Medical educators are starting to raise awareness about how weight-related stigma can impair patient-physician communication and the treatment of obesity.
By Kevin B. O'Reilly
Originally posted September 2, 2013
Here is an excerpt:
Because few physicians, medical students or others will admit openly to bias, researchers have developed a tool to plumb their unconscious attitudes. The Weight Implicit Association Test asks participants to pair images of “thin” or “fat” people with negative or positive words. The faster the test-taker links the type of person to a negative attribute, the stronger the unconscious negative attitude. The validated survey tool has been used to measure implicit biases related to race, age, gender, sexuality and other areas.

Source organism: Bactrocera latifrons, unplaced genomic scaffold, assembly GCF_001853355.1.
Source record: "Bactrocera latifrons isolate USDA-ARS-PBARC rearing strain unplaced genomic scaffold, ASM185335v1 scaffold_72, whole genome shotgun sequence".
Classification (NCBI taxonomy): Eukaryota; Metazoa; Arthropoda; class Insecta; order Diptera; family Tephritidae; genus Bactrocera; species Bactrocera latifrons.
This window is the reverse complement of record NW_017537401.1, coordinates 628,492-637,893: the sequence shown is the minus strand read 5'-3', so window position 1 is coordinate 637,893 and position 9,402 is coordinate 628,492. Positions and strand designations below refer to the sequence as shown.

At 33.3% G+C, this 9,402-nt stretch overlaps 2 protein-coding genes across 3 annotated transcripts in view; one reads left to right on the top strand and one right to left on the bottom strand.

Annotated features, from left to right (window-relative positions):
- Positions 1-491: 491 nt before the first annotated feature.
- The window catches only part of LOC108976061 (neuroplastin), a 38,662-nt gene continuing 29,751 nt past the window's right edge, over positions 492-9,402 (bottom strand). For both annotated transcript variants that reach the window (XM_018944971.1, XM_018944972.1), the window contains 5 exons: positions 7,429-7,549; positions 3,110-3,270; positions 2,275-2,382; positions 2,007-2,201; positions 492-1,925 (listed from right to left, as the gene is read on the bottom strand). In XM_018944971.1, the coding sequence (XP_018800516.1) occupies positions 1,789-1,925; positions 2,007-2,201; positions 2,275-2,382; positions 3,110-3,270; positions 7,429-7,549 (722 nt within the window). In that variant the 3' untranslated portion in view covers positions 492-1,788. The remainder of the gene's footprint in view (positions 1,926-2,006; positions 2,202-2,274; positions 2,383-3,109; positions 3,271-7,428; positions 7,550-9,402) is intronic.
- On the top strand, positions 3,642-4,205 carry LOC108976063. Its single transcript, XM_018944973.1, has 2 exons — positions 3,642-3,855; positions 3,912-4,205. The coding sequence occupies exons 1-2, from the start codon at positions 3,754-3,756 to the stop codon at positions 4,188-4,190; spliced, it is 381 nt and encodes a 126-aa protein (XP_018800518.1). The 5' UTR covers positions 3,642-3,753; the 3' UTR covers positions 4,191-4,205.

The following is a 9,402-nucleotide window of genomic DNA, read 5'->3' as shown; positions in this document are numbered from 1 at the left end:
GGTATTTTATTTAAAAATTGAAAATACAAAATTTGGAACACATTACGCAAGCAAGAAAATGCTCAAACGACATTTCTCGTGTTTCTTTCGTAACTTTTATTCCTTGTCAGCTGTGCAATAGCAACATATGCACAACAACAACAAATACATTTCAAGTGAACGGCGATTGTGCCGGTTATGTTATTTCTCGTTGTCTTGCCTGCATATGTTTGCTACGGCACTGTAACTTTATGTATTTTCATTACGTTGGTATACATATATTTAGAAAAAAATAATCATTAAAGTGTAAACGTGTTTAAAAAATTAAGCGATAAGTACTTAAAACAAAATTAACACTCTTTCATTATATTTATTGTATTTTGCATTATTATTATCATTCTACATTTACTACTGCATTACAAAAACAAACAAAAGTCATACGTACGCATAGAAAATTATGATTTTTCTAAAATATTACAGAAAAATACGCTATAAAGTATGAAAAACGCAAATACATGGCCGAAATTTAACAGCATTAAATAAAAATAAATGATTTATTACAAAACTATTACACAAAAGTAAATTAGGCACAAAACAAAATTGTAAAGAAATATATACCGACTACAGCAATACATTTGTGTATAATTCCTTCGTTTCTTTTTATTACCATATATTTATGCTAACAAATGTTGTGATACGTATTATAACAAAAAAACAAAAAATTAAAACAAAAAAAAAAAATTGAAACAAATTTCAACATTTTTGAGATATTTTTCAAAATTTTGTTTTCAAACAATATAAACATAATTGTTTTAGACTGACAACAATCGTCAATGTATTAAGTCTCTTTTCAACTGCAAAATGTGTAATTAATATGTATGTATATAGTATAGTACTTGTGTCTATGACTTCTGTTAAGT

The vast majority of the people who take the Web-based test exhibit a strong preference for thin people and associate the fat people with negative words, and nearly 2,300 physicians scored about the same as the general populace, said a study published Nov. 7, 2012, in PLoS One. A survey of 620 U.S. doctors found that more than half viewed obese patients as “awkward, unattractive, ugly and noncompliant with therapy,” said a study published October 2003 in Obesity Research.
The entire article is here.